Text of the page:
Yep, that’s a thing…
Earlier this week, I told you the story: basically Walmart Canada was selling this sweater and another inappropriate Santa sweater (Santa’s “chestnuts” roasting over an open fire) on their website. People got mad; they pulled the sweater from the website.
While Walmart pulled the Christmas sweater depicting Santa Claus in front of what appears to be lines of drugs from their online store, then issued an apology, that doesn’t seem to be enough for Colombia.
The South American country’s government might sue the company because the third party written description of the apparel read, “Santa really likes to savor the moment when he gets his hands on some quality, grade A, Colombian snow.”
According to the Washington Post, Camilo Gómez Alzate, the director of Colombia’s National Agency for the Legal Defense of the State, called the sweater an “offense to the country, demanding, “Colombia must be respected.”
A lawsuit could be coming soon, says the report, with the agency looking to recoup monetary damages. They’re also asking Walmart to promote legal Colombian products.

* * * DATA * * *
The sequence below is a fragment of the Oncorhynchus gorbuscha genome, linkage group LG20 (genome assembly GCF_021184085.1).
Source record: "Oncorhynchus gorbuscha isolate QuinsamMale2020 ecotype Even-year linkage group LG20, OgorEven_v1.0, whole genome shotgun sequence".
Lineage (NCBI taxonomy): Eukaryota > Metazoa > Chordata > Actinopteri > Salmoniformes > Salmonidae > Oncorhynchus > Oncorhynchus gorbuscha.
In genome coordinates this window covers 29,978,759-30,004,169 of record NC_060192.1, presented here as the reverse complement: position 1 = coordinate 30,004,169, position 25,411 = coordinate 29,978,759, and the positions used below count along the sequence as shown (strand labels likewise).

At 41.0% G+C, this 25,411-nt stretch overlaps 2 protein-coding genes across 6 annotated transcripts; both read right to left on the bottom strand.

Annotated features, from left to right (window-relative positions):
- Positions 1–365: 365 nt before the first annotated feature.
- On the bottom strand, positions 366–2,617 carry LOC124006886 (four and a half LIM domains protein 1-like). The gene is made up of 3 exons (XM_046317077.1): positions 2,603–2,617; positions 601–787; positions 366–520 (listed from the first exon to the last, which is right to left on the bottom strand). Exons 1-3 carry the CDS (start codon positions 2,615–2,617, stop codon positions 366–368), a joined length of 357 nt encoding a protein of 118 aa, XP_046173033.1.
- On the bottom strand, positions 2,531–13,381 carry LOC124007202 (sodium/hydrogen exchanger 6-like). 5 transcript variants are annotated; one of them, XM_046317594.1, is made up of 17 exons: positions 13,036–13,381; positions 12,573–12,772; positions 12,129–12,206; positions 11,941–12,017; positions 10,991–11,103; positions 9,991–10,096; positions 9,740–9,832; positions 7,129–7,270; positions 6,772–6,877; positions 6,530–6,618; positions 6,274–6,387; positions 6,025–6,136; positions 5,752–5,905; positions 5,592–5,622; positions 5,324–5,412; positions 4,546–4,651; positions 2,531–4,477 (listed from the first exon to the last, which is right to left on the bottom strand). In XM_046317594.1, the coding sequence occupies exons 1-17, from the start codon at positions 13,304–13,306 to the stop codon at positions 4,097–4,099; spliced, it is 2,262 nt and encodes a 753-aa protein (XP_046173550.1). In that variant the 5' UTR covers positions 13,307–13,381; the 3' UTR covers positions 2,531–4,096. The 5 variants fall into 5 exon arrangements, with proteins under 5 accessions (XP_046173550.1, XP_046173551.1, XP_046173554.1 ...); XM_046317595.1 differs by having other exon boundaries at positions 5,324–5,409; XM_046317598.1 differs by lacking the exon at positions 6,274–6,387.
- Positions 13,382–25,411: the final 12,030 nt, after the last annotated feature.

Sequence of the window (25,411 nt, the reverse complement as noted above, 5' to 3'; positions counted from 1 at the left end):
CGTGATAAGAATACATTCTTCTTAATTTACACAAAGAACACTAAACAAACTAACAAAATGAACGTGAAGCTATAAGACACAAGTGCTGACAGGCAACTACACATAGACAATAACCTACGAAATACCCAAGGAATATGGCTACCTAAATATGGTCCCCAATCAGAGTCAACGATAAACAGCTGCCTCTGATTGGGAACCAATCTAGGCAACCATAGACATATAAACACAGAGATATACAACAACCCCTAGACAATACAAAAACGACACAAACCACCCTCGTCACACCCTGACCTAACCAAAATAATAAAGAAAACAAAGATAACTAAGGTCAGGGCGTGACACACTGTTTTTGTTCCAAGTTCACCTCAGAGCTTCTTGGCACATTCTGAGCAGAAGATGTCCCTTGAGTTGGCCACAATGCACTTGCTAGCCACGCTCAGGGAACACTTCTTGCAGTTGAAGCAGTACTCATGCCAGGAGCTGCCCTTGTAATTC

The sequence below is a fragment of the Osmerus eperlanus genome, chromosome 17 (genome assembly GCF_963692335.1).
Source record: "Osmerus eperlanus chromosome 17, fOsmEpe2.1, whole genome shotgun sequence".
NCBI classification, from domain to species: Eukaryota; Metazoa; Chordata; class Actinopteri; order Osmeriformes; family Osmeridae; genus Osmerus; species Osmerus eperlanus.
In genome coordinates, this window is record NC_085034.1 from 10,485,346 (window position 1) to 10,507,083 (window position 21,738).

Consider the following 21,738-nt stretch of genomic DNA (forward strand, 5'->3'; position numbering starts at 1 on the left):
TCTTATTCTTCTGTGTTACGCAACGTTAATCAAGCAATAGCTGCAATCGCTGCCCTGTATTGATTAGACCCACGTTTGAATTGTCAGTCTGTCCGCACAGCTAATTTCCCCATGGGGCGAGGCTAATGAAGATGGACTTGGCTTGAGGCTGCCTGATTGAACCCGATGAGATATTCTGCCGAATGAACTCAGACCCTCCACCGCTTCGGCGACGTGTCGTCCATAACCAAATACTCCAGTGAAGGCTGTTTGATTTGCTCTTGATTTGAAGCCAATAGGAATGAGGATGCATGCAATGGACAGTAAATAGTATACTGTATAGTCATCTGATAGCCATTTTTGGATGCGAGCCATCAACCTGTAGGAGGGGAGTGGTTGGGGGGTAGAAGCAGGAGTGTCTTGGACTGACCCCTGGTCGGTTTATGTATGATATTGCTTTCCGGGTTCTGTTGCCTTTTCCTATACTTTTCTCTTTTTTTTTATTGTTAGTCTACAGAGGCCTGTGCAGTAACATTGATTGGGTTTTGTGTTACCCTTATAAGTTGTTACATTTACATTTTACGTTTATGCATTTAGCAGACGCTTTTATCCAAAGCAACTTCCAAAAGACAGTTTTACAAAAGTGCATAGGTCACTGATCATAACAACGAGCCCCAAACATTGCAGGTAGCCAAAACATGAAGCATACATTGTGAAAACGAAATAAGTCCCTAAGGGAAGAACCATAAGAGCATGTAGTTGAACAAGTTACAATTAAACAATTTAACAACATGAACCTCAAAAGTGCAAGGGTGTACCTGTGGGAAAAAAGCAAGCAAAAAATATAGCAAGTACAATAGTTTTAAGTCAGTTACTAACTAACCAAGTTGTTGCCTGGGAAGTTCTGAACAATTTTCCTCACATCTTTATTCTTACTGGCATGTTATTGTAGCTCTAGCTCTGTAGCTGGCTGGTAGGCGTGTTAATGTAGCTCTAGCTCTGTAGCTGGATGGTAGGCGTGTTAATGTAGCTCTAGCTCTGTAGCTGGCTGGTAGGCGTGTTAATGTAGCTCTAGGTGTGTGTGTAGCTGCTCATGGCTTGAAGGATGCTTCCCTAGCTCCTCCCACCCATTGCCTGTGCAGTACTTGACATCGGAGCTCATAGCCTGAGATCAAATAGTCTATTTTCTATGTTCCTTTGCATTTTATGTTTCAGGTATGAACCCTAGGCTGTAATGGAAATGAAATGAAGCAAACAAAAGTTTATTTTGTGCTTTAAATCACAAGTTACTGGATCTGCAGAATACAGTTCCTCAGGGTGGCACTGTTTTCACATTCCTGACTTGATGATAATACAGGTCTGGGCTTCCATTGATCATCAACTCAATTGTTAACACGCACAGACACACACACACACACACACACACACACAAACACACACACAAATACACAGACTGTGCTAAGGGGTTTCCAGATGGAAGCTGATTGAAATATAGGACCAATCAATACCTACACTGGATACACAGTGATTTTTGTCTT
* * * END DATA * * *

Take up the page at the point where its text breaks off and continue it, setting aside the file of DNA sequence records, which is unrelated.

Meanwhile Walmart might be trying to do its best to retain a family-friendly image, Amazon says “Hey, a sale is a sale.” The controversial “cocaine Santa” sweater pulled from Walmart’s website is now one of online giant Amazon’s bestsellers.
There’s no shame to Amazon’s game when selling the sweater showing Santa wide-eyed and in front of, what appears to be, lines of cocaine. The “Let It Snow” sweatshirt is now the no. 1 best selling novelty sweatshirt for women.
The sweater has a perfect, five star rating so far with reviewers saying that Santa finally escaped the North Pole to enjoy some “South American snow” while giving him the nickname “Santa Snooters.”